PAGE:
Mexico At Risk Of Joining Drugs Black List -Report

Mexico At Risk Of Joining Drugs Black List -Report
Posted by FoM on February 16, 1999 at 07:36:14 PT
We will soon have our own Berlin Wall!
U.S. and Mexican officials are bracing for an aggressive bid in Congress to "decertify" Mexico as an ally in the United States' war on drugs after a year of dismal results in Mexican anti-drug efforts, The Washington Post reported Wednesday.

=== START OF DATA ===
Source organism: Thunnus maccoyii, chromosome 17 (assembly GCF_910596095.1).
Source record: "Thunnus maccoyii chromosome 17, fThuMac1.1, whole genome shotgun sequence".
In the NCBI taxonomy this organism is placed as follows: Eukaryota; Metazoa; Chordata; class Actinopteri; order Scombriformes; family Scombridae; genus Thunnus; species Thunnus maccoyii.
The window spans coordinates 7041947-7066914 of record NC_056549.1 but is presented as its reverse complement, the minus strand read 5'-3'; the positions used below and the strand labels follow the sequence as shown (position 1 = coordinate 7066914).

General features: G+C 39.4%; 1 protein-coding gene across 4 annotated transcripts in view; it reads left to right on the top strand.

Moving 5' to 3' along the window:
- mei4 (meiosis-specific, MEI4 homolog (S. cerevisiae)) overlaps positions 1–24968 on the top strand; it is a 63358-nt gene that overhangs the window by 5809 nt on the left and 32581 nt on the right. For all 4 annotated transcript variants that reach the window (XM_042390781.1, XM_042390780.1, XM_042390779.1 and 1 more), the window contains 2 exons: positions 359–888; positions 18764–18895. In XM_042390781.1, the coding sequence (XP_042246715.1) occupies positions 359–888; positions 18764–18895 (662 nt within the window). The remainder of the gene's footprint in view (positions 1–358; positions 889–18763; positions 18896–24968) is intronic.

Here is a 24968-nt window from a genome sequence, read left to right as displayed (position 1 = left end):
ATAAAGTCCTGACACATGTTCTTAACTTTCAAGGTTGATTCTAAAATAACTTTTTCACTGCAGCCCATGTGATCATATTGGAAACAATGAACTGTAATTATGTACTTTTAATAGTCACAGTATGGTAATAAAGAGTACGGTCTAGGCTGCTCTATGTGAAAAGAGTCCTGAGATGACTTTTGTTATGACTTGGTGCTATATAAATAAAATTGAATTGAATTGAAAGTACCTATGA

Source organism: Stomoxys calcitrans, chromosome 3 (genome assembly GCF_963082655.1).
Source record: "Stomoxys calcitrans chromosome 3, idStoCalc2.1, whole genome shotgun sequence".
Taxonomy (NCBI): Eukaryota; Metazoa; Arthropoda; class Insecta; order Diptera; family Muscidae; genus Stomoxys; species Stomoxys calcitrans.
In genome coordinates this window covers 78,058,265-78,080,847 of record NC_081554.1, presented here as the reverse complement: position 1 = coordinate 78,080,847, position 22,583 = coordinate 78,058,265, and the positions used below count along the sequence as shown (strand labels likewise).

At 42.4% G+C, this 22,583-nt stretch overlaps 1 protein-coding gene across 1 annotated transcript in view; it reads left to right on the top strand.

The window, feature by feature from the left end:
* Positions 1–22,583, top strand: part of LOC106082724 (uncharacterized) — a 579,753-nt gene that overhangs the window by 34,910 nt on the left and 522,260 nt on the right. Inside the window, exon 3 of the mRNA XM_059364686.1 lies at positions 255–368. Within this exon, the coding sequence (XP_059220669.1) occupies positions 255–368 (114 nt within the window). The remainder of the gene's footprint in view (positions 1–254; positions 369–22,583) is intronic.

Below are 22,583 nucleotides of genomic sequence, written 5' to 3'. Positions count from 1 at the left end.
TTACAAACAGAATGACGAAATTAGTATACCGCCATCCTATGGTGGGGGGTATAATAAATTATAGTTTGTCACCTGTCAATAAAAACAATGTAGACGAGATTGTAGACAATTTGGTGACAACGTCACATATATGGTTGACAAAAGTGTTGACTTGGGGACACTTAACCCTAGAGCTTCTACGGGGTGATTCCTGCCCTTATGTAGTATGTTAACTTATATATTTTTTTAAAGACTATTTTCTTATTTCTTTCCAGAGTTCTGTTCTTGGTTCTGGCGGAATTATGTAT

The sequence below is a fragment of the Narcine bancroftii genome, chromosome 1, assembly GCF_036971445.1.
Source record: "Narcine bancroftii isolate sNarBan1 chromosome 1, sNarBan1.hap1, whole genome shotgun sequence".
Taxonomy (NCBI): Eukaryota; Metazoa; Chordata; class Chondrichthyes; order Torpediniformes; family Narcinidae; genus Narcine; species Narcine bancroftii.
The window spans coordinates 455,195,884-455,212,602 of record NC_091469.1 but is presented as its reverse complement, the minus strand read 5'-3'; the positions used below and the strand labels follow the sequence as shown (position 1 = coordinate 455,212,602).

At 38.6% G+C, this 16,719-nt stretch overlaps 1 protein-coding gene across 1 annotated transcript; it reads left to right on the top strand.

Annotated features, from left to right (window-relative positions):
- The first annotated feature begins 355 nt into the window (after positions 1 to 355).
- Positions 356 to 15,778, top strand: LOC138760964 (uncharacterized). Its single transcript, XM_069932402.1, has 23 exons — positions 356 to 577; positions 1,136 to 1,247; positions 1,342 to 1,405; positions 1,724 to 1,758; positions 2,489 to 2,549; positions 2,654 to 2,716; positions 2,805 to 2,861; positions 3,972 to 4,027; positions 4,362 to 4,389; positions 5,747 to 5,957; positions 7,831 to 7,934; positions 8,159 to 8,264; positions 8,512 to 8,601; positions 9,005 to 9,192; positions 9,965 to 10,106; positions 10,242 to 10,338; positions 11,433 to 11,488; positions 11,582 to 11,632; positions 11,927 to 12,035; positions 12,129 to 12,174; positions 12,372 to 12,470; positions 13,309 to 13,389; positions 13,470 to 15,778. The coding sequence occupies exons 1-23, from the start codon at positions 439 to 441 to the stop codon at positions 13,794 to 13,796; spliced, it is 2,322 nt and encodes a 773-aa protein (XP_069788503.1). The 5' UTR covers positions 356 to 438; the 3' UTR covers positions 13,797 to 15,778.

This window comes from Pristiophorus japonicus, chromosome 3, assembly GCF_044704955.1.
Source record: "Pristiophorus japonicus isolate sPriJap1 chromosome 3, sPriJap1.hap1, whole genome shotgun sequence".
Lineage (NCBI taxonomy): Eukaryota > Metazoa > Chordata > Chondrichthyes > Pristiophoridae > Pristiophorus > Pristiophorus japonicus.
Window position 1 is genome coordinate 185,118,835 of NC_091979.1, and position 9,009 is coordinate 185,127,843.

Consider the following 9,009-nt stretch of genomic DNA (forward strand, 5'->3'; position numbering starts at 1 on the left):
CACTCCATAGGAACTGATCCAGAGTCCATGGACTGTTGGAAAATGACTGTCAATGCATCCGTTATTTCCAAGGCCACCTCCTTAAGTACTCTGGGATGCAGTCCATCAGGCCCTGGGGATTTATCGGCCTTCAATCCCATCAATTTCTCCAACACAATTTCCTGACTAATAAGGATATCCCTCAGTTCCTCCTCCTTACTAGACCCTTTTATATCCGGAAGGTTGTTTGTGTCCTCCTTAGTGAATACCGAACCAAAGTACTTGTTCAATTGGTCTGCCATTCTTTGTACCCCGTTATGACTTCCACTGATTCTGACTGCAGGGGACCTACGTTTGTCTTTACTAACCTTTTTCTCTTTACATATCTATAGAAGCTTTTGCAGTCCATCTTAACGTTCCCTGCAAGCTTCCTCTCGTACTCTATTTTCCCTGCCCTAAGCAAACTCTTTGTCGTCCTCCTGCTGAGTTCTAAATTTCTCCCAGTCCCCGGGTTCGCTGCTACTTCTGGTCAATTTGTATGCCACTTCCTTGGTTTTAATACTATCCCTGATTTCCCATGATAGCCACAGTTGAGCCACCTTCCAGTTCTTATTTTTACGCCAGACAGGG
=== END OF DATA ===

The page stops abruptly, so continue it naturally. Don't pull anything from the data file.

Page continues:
Mexico made no progress in reducing drug trafficking and corruption in 1998 and in many areas actually did worse than the previous year, the newspaper reported, quoting U.S. officials.Because of Mexico's lack of progress, some U.S. and Mexican officials are expecting the U.S. Congress to try to add the country to the "black list" of nations that are judged failures in the war against drugs by decertifying it, the paper said."What grade do you give them if they have really done nothing?" the Post quoted one U.S. official involved in monitoring Mexico's anti-drug efforts as saying. "You would have to give them a D-minus or an F."The newspaper listed a lack of progress on many fronts.Seizures of cocaine, marijuana and heroin fell significantly. Drug arrests declined, and the number of drug investigations either underway or completed dropped 14 percent from 1997. There was a drop in the number of poppy fields destroyed and clandestine drug laboratories that were found and dismantled.Confiscations of drug-carrying cars, trucks and boats were down. Seizures of ephedrine, the key ingredient in methamphetamine -- commonly known as speed -- and of opium gum, a poppy residue used to make heroin, were almost halved from 1997, according to the Post report.By March 1 of every year the U.S. president must certify to Congress whether countries that are major drug producers or transshipment areas are "fully cooperating" in the drug war. If not, the nations lose a host of economic and trade benefits.The White House also has the option of decertifying a country while waiving the sanctions, in the national interest.Clinton, who plans to visit Mexico for meetings with Mexican President Ernesto Zedillo on Feb. 14 and 15, is expected to approve Mexico's certification.But administration officials are increasingly concerned that Mexico's weak 1998 record will prompt a concerted effort by some members of Congress to overturn the decision, the Post reported.Last year, decertified countries included Iran, Nigeria, Afghanistan and Myanmar.Rep. John L. Mica, a Florida Republican and chairman of the House subcommittee on criminal justice, drug policy and human resources, said there would be strong support this year to overturn Mexico's certification.Senior administration officials said they know they are facing a hard sell on Capitol Hill."Opponents of certification require more than good faith efforts from Mexico -- they want results, including extraditions of Mexican nationals, more prosecutions of corrupt officials and more than paper agreements about cooperative law enforcement arrangements," said an internal White House document obtained by the Post."Without strong statistical evidence, our supporters (in Congress who back certification) may very well become opponents," the document warned. "They have made it known to us that they ... need more and better evidence of cooperative efforts. By this, they mean evidence of outcomes."
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